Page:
The Specialized Crux was an established cyclo-cross bike by 2013 ridden by many club and local riders. The Crux in its original aluminium, but ‘pretty in pink’ form won a World Cup cross in the hands of Zdenek Stybar. (Lievin 2012)
The ally Crux has now been joined by a carbon version which is lighter and stiffer, but nonetheless the original Crux marks a high point of an aluminium bike that was fast and reasonably inexpensive, no wonder many riders’ chose to get two of them rather than one expensive machine.
The sight of red and black ally Crux bikes ridden by so many riders not only in the London and South East Cross League, but also across the UK made me think that although I wanted to keep my Crux I did want it to look a bit different.
Having pondered over the obligatory cup of tea (and biscuits) it occurred to me that off road machines are normally olive green or at least military vehicles are. So with my mind swirling with images of camouflage paints jobs I calmed down and asked myself the most important question – get a pro paint company to do it or do it myself? I went for the latter because I fancied the challenge.
With a frame soon clear of all attachments and equipment I began the laborious process of hand sanding down the frame. Madly rotating abrasive pads or chemicals are not my thing and so my self-chosen ‘labours of Hercules’ began. It took ages to take the paint off being careful to not scratch into the aluminium frame and importantly the carbon fork. It was a labour of love undertaken in my garden and observed by my cat, plus a group of annoyed birds who wanted to take their pick of what my humble London garden could provide. They were to have their revenge later.
With red and black dust cleaned away and the bike now naked a visit to Halfords by the Hillingdon Cycle Circuit saw me hunting for spray paint. A good primer was a given and after some clear thinking a choice was made to go for a straight olive green and avoid the complications of urban or country camouflage.
A huge amount of masking and a greater level of skill would have been required and matt olive green is also a much more easier paint to use than most. Mind you out in the field soldiers would often roughly paint their machines to match the terrain and so any rough finish would have least been in keeping with an utility off roader.
So with my Crux hanging from the apple tree and a mask firmly affixed to my face I applied the first coat of paint evenly and with a deft hand action that might have been on a par with Her Majesty the Queen’s hand only wave. BUT! I hadn’t taken account of a blowing wind in my outdoor paint studio, it made the paint fly away from the frame and although I adjusted my positon I had to stop and only work on dry and still days. After each coat I sanded down the paint before applying another looking for blemishes and the like. Such as a bird making a poo strike on one coat as it dried.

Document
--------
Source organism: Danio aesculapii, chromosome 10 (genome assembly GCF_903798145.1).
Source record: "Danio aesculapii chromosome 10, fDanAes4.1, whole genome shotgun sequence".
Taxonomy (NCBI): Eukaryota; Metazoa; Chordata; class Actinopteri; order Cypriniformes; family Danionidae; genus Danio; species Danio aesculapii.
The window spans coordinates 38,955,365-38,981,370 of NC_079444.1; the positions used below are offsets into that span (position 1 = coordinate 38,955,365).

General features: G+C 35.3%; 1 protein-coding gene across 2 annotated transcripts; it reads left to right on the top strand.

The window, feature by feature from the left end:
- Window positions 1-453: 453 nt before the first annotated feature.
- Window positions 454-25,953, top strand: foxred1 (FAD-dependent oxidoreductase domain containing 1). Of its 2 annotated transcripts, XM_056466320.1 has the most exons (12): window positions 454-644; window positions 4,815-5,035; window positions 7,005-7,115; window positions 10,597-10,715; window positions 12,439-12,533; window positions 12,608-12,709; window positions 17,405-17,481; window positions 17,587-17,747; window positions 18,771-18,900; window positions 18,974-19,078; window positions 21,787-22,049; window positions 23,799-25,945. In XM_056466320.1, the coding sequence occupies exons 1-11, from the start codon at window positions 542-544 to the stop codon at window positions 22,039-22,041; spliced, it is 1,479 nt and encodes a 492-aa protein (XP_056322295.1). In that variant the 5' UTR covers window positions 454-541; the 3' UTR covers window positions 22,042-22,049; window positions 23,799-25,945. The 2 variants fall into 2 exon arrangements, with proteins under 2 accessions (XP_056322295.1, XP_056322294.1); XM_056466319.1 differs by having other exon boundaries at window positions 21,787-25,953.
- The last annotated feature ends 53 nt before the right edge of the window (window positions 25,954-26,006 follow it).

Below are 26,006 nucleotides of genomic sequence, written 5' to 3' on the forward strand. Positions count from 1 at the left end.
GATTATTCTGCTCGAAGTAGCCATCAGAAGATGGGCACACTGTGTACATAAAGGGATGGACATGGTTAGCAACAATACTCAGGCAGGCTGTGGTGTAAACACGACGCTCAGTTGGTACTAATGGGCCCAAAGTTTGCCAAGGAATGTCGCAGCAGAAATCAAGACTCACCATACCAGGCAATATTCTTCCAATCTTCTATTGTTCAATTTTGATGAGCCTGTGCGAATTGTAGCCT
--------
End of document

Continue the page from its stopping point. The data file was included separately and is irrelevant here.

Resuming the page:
In the end and after many days of spraying, sanding and spraying again I had a finish that I was proud off. One thing that I learnt very quickly was when touching up work to eradicate bird poo etc. was that it was vital to prepare a wider area than the problem and fade carefully the painting from the good to the altered area. Otherwise you simply get masking tape marks with a line of paint standing proud.
After five coats of olive green in addition to the primer (you soon realise that an unpainted bike is a lighter machine) the next stage was graphics.
I found the application of graphics the tensest. Personally I like stickers and in keeping with the off road theme I had graphics made up in US World War 2 on one side of the frame, and Red Army style on the other.
I did also add a ‘not for military use’ logo for peace of mind.
The knack of logo application is to decide beforehand where they are going to go. Think about it, line the graphic up and check the flow of the frame for fit. Once all is set in your mind use a line of masking tape to keep the graphic straight and then apply.
Finally a coat of lacquer is required and which is less benign than the matt olive green requiring it to be applied even more evenly. Three coats seemed to be enough and although the finish would never be as tough as professional job it would be OK (ed- a year later and it still looks pretty good).
I felt rather proud of the finish and I equipped it from my box off bike parts and chose white equipment to offset the drab green.
Crux Ally frameset
Microshift CNC/carbon Gears
Ritchey WSC stem and bars
Specialized Classic bar tape.
Miche Carbon Brakes
Selle Italia saddle.
Look Sprint pedals
SRAM Force chainset
K-Edge chain catcher
Oval carbon seat pin
A shiny gold chain
UCI YouTube Lievin 2012 (Stybar holds the bike above his head at the finish)